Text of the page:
2. Who or what inspired you to start writing your own poems?

 

The Chinese home tutor whom I engaged when I was 9 encouraged me to continue writing poems and soon, my interest for poetry surfaced and I started to enjoy writing once again.

 

3. What is the process of you coming up with a poem?

 

Whenever I write poems, I always think of all the questions I had when I was younger because adults often couldn't answer them. I also tend to look at the world I live in from a different perspective, thus coming up with more questions which isn't really hard because I'm an inquisitive girl by nature.

 

4. Do you see yourself writing stories/poems in the future?

 

I definitely see myself writing poems in the future because I enjoy it a lot and it's a way for me to relax my mind.

 

5. Do your friends like poetry as well? If not, what would you say to encourage them to start reading/writing poetry?

 

I don't have many friends who like poetry because mainly, they don't have the kind of exposure that I have and nowadays, technology is so advanced that people barely think about somewhat philosophical questions anymore.

I would probably start off by letting my friends read some of my poems and maybe discuss about poems more often with them. Hopefully, this will help them pique their interest in poetry.

Eng Ting

Winning Poem: "蟑螂" (10 to 14 Years Old, Third Prize)

1. When did you first encounter poetry?

​​

I am not very sure when I had first encountered poetry in general, but my Mandarin teacher from school, Ms Jacqueline Chan, has certainly played a big part in encouraging my classmates and me to craft our very own Mandarin poetry and forming short stories. Without her guidance, I may not have been inspired to write Chinese poetry.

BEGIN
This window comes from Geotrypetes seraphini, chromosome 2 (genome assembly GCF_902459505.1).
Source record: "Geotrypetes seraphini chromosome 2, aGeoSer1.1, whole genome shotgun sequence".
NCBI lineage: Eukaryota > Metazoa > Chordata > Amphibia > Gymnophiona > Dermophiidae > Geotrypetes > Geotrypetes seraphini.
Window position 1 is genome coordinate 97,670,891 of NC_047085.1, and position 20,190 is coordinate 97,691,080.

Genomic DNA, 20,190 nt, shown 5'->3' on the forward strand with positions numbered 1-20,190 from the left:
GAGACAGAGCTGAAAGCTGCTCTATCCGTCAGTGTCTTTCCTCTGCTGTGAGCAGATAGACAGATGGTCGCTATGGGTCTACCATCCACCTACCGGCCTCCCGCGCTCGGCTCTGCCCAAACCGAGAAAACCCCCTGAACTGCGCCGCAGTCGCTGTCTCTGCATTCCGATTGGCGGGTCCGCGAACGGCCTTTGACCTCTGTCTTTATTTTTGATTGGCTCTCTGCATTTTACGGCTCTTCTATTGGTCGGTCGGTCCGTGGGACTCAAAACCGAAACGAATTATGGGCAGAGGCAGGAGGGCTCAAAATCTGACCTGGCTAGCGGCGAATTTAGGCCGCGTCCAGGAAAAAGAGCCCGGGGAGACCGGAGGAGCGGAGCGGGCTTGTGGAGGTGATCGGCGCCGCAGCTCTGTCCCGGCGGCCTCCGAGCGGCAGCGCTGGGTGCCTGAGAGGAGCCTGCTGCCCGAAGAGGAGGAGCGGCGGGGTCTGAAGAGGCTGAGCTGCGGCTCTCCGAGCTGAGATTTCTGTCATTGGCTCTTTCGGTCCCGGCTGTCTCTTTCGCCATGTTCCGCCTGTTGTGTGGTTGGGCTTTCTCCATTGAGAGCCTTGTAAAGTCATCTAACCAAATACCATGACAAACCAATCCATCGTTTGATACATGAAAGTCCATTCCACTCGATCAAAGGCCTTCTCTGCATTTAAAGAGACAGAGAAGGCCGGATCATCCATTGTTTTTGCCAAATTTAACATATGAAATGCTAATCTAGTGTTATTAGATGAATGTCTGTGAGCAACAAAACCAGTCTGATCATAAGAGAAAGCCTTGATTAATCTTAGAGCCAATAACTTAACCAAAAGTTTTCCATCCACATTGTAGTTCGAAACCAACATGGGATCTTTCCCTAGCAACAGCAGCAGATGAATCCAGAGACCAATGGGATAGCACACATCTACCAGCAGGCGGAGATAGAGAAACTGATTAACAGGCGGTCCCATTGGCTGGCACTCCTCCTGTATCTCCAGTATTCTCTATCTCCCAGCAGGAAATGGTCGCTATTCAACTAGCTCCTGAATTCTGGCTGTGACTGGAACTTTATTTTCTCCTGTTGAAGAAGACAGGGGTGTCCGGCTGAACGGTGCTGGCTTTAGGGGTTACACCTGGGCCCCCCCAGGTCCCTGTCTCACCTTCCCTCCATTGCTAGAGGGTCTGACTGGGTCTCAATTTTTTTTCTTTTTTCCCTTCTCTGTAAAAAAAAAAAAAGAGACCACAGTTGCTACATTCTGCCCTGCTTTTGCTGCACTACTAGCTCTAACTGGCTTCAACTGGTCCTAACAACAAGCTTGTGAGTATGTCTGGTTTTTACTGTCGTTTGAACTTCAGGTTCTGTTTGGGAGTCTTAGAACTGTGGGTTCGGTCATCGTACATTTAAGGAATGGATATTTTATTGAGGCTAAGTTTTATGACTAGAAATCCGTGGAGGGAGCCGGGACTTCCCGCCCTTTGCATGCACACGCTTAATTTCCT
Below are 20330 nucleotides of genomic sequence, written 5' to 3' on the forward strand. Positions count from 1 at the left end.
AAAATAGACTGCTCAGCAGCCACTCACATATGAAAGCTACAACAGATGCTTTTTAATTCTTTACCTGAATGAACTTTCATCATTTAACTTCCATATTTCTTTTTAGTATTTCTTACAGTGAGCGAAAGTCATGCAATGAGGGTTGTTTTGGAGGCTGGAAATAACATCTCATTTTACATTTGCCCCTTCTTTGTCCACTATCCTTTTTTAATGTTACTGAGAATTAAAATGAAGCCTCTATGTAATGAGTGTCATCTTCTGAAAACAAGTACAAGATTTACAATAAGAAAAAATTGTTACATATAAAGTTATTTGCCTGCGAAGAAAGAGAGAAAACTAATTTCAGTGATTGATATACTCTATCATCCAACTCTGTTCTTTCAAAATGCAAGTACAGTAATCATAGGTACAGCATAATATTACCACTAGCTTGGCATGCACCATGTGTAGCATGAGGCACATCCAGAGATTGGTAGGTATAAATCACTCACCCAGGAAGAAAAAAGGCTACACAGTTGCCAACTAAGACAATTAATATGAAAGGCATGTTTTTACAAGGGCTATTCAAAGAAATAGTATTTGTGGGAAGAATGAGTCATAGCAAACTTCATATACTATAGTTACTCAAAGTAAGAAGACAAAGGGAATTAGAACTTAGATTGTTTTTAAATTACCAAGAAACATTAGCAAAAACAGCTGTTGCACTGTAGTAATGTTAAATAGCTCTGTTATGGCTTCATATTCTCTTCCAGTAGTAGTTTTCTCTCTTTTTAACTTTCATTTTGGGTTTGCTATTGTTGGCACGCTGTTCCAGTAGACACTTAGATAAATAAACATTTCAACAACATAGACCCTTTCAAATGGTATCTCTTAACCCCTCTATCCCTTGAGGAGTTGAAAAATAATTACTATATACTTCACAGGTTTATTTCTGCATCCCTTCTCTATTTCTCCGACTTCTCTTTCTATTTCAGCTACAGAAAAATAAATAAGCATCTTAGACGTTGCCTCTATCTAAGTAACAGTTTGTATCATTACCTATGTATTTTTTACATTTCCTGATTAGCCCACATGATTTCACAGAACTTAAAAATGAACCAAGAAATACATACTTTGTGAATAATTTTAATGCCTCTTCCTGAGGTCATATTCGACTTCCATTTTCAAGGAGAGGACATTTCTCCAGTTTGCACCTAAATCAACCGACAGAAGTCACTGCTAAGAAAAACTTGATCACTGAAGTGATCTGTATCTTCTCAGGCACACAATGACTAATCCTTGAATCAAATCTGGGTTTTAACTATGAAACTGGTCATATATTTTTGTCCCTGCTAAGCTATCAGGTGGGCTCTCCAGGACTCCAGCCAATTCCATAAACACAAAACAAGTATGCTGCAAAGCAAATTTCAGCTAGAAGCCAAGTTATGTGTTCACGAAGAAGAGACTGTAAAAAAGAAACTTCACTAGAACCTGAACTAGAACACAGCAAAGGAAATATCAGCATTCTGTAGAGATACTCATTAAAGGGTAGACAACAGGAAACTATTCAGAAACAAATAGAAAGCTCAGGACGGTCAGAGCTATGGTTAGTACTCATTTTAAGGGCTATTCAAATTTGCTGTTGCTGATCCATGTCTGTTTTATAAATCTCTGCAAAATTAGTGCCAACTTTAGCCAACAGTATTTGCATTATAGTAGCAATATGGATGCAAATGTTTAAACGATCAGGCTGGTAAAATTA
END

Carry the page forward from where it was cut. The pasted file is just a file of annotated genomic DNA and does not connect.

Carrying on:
2. Who or what inspired you to start writing your own poems?

 

One of the other main sources of inspiration is Music as it weaves my dreams and fantasies together. It is Music that stirs my imagination and thus I find writing my own poems enjoyable; writing poetry enables me to preserve the beauty of a particular moment. (I usually write them in English though).

3. What is the process of you coming up with a poem?

 

I do not really have a methodical process of writing poetry but my fingers itch to write when I stumble upon fascinating thoughts, ideas, and/or feelings. I suppose that’s how it starts.

 

4. Do you see yourself writing stories/poems in the future?

 

Personally, I do not think I am an extremely competent writer thus I am unsure if I would dive deep into writing stories/poems in the future, though the idea of writing for fun intrigues me. 

 

5. Do your friends like poetry as well? If not, what would you say to encourage them to start reading/writing poetry?

 

I suppose some of my friends do enjoy reading poetry but they seem to be more inclined towards reading fiction books in general.